CBD Oil and DUI’s in Indiana

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Can Consuming CBD Oil Result in a DUI in Indiana?

As of July 1, 2018, the Indiana General Assembly has put into law language that allows for Hoosiers to possess cannabidiol (or CBD) oil for recreational use or dietary consumption.  Under Indiana Code (IC) 35-48-1-17.5, Hoosiers are allowed to possess “low THC hemp extract” products which are defined as being “derived from Cannabis sativa L.” OR “contain[ing] not more than 0.3% delta-9-THC (including precursors).”  In basic terms: CBD oil or products containing CBD oil that meet this definition are no longer considered controlled substances that can lead to criminal prosecution for purely possessing them.  End of story on the CBD front right?  Not exactly.

In the legal community, Indiana is known as a “Metabolite State” for purposes of Operating a Vehicle While Intoxicated or OWI charges.  This means if a blood draw for an OWI is performed and the results show that there are “leftovers” (or metabolites in scientific language) of a foreign substance with a traceable drug-based chemistry, that person can be subject to the per se charge for OWI with a controlled substance or it’s metabolite under IC 9-30-5-1; a Class C Misdemeanor that is subject to 60-days in jail and a fine of up to $500.00!  This can be true even if the metabolite in your body is the inactive compound (or the type that would not cause intoxication despite its presence in your system).   To most people this seems ridiculous, but it is in fact law in Indiana.

With the recent law allowing CBD oil in specific forms, including 0.3% delta-9-THC (the inactive metabolite of marijuana), does this mean someone can get charged with per se OWI?  The answer is not totally clear.  The new CBD law allows for these products to not be considered controlled substances, however the per se OWI laws under IC 9-30-5-1 consider the metabolite of a controlled substance to be enough for charges/a conviction, and delta-9-THC, in any amount, is a metabolite of marijuana (a controlled substance under Indiana law).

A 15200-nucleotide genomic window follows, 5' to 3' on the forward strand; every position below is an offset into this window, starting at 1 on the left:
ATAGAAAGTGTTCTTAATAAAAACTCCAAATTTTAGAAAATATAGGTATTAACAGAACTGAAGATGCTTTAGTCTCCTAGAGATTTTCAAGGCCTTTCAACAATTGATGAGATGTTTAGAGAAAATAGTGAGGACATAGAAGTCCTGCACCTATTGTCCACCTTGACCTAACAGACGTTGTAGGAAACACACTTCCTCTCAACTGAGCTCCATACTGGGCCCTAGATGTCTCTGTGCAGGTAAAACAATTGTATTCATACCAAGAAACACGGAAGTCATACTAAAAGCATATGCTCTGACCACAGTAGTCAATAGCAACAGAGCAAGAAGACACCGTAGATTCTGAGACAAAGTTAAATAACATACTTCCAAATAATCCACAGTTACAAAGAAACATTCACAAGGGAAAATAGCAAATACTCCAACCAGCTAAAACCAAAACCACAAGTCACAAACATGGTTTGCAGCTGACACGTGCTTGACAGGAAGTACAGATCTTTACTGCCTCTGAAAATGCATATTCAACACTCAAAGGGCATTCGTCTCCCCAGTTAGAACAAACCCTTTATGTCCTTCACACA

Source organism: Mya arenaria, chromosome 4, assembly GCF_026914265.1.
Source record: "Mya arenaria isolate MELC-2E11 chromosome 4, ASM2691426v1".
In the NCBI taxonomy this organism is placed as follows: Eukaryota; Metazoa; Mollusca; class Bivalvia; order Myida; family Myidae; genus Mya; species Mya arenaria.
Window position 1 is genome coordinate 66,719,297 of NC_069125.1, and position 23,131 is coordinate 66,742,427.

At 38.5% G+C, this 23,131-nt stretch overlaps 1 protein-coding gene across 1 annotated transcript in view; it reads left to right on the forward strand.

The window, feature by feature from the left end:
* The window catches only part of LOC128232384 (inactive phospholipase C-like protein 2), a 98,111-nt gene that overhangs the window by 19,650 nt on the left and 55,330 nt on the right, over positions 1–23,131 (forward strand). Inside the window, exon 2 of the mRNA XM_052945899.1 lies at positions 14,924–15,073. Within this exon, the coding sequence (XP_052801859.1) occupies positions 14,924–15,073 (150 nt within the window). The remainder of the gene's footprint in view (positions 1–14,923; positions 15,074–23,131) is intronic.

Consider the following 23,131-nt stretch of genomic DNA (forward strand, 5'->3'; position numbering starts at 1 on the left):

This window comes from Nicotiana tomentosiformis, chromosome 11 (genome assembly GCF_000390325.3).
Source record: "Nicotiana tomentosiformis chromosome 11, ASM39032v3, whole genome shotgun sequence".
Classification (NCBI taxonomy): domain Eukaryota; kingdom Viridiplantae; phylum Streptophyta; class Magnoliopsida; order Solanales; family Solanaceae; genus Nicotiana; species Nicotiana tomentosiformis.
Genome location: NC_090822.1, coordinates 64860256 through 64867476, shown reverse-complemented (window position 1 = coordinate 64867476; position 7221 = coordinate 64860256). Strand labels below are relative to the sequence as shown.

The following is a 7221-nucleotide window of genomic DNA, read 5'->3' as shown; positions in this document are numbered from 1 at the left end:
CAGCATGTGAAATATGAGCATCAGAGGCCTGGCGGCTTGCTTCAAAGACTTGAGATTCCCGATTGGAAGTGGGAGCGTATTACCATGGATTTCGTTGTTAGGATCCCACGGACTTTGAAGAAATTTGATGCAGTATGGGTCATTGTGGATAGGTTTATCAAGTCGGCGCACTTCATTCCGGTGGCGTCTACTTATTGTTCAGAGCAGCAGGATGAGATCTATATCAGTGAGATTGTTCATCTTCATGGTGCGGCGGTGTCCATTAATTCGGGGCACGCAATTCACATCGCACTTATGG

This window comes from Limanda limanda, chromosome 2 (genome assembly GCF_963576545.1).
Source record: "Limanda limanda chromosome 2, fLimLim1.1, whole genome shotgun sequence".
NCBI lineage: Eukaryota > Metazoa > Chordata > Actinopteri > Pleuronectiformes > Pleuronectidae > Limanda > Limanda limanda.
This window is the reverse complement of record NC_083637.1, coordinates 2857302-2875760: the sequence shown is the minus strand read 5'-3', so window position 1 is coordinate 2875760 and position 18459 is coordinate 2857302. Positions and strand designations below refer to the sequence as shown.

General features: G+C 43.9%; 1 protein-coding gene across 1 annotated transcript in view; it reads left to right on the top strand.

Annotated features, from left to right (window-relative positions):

Certainly, if someone has taken a CBD product that contains the 0.3% delta-9-THC and finds themselves in the unfortunate circumstance of being accused of an OWI, they can produce such proof to negate the charge.  However, that would likely not be an absolute bar to the charge being brought forward (or conviction), but rather a defense to the charge for the finder of fact to ultimately decide.  Ironically, such an inadvertent requirement would be an unconstitutional burden shift on a criminal defendant as the ultimate burden rests upon the State of Indiana, and nothing under Indiana law allows for a rebuttable presumption that the metabolite is from anything other than a controlled substance.  Similarly, the fact that charges could be brought and that 0.3% delta-9-THC is specifically declared as NOT being a controlled substance, highlights the future appellate issues derived from the legalization of CBD oil and Indiana OWI laws.

If you or somebody you know has recently been convicted of a crime or has questions about the criminal case process, contact the experienced Indianapolis criminal defense attorneys at Banks 7 Brower, LLC.  We are available at all times by calling us at 317-870-0019 or by emailing info@banksbrower.com.